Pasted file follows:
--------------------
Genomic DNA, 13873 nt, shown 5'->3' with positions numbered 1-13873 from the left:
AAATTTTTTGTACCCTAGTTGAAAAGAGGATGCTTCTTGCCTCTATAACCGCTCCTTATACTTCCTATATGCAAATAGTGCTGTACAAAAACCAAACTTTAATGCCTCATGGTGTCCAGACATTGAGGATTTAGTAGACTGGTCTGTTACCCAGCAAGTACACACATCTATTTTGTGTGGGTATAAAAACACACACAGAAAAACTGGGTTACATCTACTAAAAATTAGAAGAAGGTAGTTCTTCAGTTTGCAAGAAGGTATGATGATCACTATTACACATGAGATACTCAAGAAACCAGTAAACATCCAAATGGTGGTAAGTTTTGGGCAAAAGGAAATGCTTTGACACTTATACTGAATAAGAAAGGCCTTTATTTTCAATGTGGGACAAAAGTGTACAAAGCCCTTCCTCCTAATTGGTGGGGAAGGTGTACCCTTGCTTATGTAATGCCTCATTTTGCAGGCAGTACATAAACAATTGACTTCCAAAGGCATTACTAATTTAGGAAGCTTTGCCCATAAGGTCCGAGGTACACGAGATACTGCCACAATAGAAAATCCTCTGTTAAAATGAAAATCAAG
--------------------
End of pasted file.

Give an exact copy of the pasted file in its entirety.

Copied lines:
Genomic DNA, 13873 nt, shown 5'->3' with positions numbered 1-13873 from the left:
AAATTTTTTGTACCCTAGTTGAAAAGAGGATGCTTCTTGCCTCTATAACCGCTCCTTATACTTCCTATATGCAAATAGTGCTGTACAAAAACCAAACTTTAATGCCTCATGGTGTCCAGACATTGAGGATTTAGTAGACTGGTCTGTTACCCAGCAAGTACACACATCTATTTTGTGTGGGTATAAAAACACACACAGAAAAACTGGGTTACATCTACTAAAAATTAGAAGAAGGTAGTTCTTCAGTTTGCAAGAAGGTATGATGATCACTATTACACATGAGATACTCAAGAAACCAGTAAACATCCAAATGGTGGTAAGTTTTGGGCAAAAGGAAATGCTTTGACACTTATACTGAATAAGAAAGGCCTTTATTTTCAATGTGGGACAAAAGTGTACAAAGCCCTTCCTCCTAATTGGTGGGGAAGGTGTACCCTTGCTTATGTAATGCCTCATTTTGCAGGCAGTACATAAACAATTGACTTCCAAAGGCATTACTAATTTAGGAAGCTTTGCCCATAAGGTCCGAGGTACACGAGATACTGCCACAATAGAAAATCCTCTGTTAAAATGAAAATCAAG